In Egyptian mythology, Neith (also known as Nit, Net, and Neit) was an early goddess in the Egyptian pantheon. She was the patron deity of Sais, where her cult was centered in the Western Nile Delta of Egypt and attested as early as the First Dynasty. In the history of Egyptian myths, she became a goddess of weaving who wove all of the world and existence into being on her loom. Neith was considered to be a goddess of wisdom. As a goddess of weaving and the domestic arts she was a protector of women and a guardian of marriage, so royal women often named themselves after Neith, in her honour.
Proclus (412–485 AD) wrote that the adyton of the temple of Neith in Sais carried the following inscription: "I am the things that are, that will be, and that have been. No one has ever laid open the garment by which I am hidden. The fruit I brought forth was the sun."
Ancient Neith was said to repel evil in general and Egypt's foes in particular - it makes her a protectress as well as a goddess of war. She is also a goddess of hunting, weaving and wisdom. Her war and protectress symbols are the bow, the crossed arrows and shield on her head.
An early goddess in the Egyptian pantheon, in time she came to be considered the personification of the primordial waters of creation - a great mother goddess-creator. All that she conceived in her heart came into being, including thirty gods of Egypt (there are more still).
Neith also became goddess of weaving, and by then her role as a creator changed from being water-based to being a deity who wove all of the world and existence into being on her loom.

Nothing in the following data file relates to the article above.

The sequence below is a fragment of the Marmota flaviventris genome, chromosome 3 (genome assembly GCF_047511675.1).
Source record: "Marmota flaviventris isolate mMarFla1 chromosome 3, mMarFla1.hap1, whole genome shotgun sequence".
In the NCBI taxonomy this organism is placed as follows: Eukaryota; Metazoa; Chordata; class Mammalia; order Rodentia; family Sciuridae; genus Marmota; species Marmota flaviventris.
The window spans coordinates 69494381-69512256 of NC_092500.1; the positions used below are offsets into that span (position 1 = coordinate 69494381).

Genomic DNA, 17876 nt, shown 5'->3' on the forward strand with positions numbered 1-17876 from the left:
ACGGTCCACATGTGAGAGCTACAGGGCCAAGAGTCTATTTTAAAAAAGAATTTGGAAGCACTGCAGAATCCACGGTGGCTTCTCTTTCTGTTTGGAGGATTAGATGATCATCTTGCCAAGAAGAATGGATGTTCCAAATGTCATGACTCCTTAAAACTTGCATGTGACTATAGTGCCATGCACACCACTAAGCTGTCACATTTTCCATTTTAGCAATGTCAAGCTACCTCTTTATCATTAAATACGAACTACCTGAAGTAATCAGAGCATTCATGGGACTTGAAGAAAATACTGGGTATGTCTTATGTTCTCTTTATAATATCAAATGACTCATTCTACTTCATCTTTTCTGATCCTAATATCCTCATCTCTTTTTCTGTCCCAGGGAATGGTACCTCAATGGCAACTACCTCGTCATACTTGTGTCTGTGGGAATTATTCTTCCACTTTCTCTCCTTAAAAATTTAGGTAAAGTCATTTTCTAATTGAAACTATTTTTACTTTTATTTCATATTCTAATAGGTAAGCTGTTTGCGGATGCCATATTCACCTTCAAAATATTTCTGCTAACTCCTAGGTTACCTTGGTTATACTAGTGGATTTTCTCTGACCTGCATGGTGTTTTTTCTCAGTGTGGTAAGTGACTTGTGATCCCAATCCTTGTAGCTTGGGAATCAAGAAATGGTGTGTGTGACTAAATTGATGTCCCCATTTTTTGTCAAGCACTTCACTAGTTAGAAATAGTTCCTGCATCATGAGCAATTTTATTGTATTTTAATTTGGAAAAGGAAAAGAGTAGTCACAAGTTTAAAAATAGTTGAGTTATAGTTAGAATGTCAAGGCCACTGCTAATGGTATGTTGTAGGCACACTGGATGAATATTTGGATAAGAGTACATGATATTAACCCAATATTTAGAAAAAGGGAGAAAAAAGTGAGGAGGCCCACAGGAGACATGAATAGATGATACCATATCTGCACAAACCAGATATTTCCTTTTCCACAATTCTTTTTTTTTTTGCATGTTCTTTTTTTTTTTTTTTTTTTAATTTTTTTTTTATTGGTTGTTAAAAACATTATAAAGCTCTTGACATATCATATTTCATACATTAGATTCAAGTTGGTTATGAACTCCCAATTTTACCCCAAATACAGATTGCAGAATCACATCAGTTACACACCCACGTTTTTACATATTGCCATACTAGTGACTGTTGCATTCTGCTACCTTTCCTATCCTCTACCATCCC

Neith is mother of the sun, Ra, in some creation myths. And from associating her with water, she is regarded as the source of the River Nile.
A great festival used to be held each year in her honour. According to the Greek historian Herodotus (c. 484–425 BC). her devotees burned a multitude of lights in the open air all night at that time. The Timaeus, a Socratic dialogue written by Plato, mirrors the identification of Neith with Athena, for both goddesses were warring and weaving.
George Hart descibes Neith as the Creator-goddess of Sais. Her titles include 'mistress of the bow . . . ruler of arrows'. The hieroglyph writing her name comprises two bows bound in a package. The warrior imagery behind these symbols led to the Greek identification of Neith with Athene.
The dominant feature of Neith is her role as creator. The goddess emerged from the primeval waters to create the world. She then followed the flow of the Nile northward to found Sais.
The concept of Neith as divine mother extends to other deities. In this aspect she transforms into a sky-goddess with the title of the Great Cow. (Hart 2005, 100-01)
Virgin Mother Goddess
Sir Ernest Alfred Thompson Wallis Budge argued that the spread of Christianity in Egypt was influenced by the likeness of attributes between the Mother of Christ and goddesses such as Isis and Neith. Parthenogenesis (development of an embryo from an unfertilized egg) was associated with Neith long before the birth of Christ. Other properties belonging to Neith and Isis were transferred to Mary, the mother of Jesus, as a mark of honour, and Catholics stick to the devout "Virgin Mother and Child" theme and seem to like it.
Neith may correspond to the goddess Tanit, worshipped in north Africa by the early Berber culture. Tanit is a virginal mother goddess and nurse, and a symbol of fertility. Her symbol is quite like the Egyptian ankh.
[Wikipedia, "Minerva," Athena," and "Neith"]
Hart, George. 2005. The Routledge Dictionary of Egyptian Gods and Goddesses. 2nd ed. Abingdon, Oxon: Routledge.
Taft, Michael, ed. 2014. Greek Gods and Goddesses. New York. Britannica Educational Publishing / Rosen Publishing.